Kentucky Attorney General Dismisses 1992 Murder Indictments of Two Men

The Kentucky Attorney General has filed a motion to dismiss the 1992 murder indictments of Garr Keith Hardin and Jeffrey Dewayne Clark. The move to dismiss the two men’s convictions is based on DNA testing and evidence of police misconduct. Hardin and Clark served over 20 years of their life sentence before their convictions were vacated and they were released in 2016. They are to appear in court on Monday, February 19, 2018, where their legal team will ask the court to dismiss the indictments.

Back in 1995, Hardin and Clark were convicted of fatally stabbing 19-year-old Rhonda Sue Warford and dumping her body in a field. During their trial, the prosecution’s main “evidence” were claims that the two men committed the murder as part of a Satanic sacrifice. However, the state’s own expert acknowledged that nothing about the crime lined up with a Satanic ritual sacrifice.

The only alleged physical evidence linking the men to the crime or crime scene was a hair found on the sweatpants of the victim. A microscopic hair expert claimed the hair could be “matched” to Hardin. However, the evidence was revisited in 2009 where it was found that the hair did not come from Hardin or Clark, ultimately disproving a substantial part of the state’s case.

Prosecutors also relied on the sworn testimony of Detective Mark Handy, who testified that Hardin admitted to killing animals as a form of Satanic ritual and “got tired of looking at animals and began to want to do human sacrifices.” However, Handy would later be investigated for falsifying the confession of Edwin Chandler, who ended up serving 10 years in prison for a murder he didn’t commit.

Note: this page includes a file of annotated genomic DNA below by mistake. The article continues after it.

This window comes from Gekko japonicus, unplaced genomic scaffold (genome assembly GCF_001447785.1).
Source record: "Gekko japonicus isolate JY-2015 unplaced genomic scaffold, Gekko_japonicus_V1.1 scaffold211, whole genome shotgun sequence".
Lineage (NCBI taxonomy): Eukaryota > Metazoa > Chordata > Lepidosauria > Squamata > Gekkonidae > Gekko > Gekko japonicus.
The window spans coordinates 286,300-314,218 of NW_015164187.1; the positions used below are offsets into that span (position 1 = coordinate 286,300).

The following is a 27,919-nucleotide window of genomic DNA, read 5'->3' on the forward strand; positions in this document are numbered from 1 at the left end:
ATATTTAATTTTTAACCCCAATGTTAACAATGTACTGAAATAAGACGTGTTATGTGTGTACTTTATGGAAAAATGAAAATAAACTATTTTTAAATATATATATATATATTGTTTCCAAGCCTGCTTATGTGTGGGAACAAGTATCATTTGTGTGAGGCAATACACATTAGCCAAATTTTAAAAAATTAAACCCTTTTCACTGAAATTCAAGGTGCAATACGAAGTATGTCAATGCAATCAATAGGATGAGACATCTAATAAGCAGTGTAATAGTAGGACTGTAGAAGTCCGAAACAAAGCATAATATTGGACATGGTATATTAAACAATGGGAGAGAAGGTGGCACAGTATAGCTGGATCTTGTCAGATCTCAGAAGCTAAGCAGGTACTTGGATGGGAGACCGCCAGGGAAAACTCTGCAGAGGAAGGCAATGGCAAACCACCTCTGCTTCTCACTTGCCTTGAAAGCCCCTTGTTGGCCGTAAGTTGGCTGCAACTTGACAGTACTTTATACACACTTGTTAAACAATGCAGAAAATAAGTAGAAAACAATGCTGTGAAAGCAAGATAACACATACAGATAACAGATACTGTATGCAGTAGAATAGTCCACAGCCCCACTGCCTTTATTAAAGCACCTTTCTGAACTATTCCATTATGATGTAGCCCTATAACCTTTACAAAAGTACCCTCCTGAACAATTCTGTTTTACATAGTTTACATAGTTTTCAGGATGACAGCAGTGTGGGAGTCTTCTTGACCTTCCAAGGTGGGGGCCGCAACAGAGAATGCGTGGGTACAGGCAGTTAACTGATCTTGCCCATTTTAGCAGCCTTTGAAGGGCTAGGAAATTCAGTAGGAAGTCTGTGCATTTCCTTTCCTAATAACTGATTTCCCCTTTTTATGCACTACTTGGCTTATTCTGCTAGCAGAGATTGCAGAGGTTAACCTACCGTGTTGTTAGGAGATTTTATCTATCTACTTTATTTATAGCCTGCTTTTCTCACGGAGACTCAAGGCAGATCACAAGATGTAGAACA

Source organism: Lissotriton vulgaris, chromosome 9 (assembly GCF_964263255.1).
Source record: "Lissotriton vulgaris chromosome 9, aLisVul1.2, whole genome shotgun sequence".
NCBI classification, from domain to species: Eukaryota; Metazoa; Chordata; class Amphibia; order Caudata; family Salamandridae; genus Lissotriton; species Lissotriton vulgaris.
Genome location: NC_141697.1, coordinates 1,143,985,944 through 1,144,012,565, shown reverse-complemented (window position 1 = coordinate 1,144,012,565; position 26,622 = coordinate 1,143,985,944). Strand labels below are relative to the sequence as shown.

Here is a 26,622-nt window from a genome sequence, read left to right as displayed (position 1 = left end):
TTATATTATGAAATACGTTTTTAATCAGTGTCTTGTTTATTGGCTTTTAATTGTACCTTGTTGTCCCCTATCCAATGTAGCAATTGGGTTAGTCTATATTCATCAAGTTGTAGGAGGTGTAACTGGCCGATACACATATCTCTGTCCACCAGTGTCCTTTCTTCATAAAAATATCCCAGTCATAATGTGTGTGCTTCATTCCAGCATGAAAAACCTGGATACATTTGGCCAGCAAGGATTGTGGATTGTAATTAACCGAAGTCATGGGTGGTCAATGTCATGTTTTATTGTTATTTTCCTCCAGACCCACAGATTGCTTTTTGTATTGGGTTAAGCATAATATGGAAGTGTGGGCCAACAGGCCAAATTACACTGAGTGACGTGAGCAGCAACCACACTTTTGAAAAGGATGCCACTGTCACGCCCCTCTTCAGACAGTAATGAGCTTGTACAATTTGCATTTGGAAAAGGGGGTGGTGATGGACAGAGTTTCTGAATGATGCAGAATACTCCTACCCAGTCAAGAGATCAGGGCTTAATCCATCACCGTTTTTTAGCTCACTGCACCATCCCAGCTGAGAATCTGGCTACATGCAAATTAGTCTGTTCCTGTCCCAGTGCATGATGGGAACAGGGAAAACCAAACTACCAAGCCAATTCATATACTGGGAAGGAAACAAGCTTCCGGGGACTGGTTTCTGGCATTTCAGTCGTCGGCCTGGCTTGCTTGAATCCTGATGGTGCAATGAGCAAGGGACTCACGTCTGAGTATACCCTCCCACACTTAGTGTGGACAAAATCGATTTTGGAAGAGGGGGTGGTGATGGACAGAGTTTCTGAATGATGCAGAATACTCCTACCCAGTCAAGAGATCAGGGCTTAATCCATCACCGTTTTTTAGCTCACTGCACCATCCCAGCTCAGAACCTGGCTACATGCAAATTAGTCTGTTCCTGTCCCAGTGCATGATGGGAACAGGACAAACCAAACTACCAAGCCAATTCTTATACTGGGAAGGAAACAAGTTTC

Speaking about the dismissal, former supervising attorney of the Kentucky Innocence Project, Linda Smith, said, “As the Attorney General’s Office acknowledged in its motion to dismiss, this prosecution was based in large part on the unreliable testimony of Louisville Metro Police Detective Mark Handy whose testimony was also the primary evidence against at least one other man who spent a decade in prison for a crime that occurred around the same time Hardin and Clark were being investigated.  Recent news reports that he is still on the job are deeply troubling. We hope the state will take measures quickly to hold him accountable for his misconduct.”

Garr Keith Hardin is represented by Larry Simon, Esq. and the Innocence Project.  If you are in need of an experienced criminal defense attorney, you should contact our Louisville office to schedule a free consultation today.